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Workers ‘still wary of copters’ after update on Super Puma return

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 Offshore workers attending a safety seminar yesterday said they remain wary about flying on helicopters that were suspended from use after two ditching incidents.

Industry safety leaders held the briefing event in Aberdeen in a continuing effort to restore confidence in Super Puma EC225 models.

The North Sea workhorse was banned from flying over water after passengers were rescued following a ditching off the coast of Aberdeen in May and another near Shetland in October. The fleet has since been cleared for use by aviation authorities, but has not yet returned to service.

Yesterday, those attending the briefing said afterwards they were still cautious, although one man involved in the Shetland incident, Michael Mashford, 51, said he would be willing to fly in an EC225 again, despite concerns. Roger Clarke, 52, who works for Amec, said he thought about 95% of his colleagues would rather wait until the problem gearbox shaft on the aircraft was replaced.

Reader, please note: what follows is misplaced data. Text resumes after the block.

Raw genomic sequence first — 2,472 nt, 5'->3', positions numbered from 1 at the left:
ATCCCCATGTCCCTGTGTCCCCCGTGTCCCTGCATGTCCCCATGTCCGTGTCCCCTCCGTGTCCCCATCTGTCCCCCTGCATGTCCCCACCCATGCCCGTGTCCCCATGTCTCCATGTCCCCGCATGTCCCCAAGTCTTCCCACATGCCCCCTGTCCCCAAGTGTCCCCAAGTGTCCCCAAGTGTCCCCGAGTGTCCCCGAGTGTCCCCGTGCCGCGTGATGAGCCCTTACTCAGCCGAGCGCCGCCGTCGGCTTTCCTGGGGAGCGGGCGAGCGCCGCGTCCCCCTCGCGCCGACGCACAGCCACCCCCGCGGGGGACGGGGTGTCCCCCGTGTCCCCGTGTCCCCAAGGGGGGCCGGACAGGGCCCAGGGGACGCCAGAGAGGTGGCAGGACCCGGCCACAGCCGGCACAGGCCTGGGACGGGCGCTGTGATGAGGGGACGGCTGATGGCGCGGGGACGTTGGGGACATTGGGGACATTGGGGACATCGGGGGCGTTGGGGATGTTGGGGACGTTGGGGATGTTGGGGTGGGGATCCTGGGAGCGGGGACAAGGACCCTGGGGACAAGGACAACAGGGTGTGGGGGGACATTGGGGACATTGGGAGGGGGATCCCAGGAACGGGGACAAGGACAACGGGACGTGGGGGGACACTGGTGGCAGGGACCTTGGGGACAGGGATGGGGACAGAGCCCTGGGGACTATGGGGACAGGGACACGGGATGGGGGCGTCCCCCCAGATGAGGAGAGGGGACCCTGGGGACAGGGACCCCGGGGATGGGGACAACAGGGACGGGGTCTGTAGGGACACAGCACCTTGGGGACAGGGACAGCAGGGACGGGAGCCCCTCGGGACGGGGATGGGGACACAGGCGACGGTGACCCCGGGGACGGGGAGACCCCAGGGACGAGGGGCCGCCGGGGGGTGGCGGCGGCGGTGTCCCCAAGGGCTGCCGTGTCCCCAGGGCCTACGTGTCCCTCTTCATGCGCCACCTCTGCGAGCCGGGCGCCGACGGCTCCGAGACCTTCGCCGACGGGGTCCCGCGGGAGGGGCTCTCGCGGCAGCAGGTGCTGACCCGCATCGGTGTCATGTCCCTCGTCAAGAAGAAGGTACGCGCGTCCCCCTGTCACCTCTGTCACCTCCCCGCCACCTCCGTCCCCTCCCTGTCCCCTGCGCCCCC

Those attending the seminar at the city’s exhibition and conference centre were given an update on a string of short-term safeguard measures being introduced, while a representative from manufacturer Eurocopter insisted gearbox shaft issues had been “eliminated”.

Mr Clarke said: “Until the gear shaft is replaced, they should not be back in the air, regardless of the barriers that have been put in place.”

BP worker Brian Norrie, 39, said he would be willing, although somewhat reluctant, to fly in an EC225 again. “I would definitely be apprehensive, for sure,” he added.

Derek Cameron, 22, who works for Halliburton, said he felt the session was “informative”.

He added: “Everybody is nervous, but this does give a bit of reassurance that it is OK to fly in them (the EC225) again.”

Les Linklater, team leader of Step Change in Safety, said industry regulators, including the Civil Aviation Authority (CAA), have already cleared safety measures put in place to prevent gearbox shaft failure.

Mr Linklater said he “understood” the concerns of the workforce, but stressed staff would be kept informed at every opportunity.

He added: “The questions today were much more about technical issues rather than confidence, which I think is good. It shows we have an educated, well-informed workforce. Time will tell if we have done enough, and if we haven’t, we will have to do more.”

See our video of the event below

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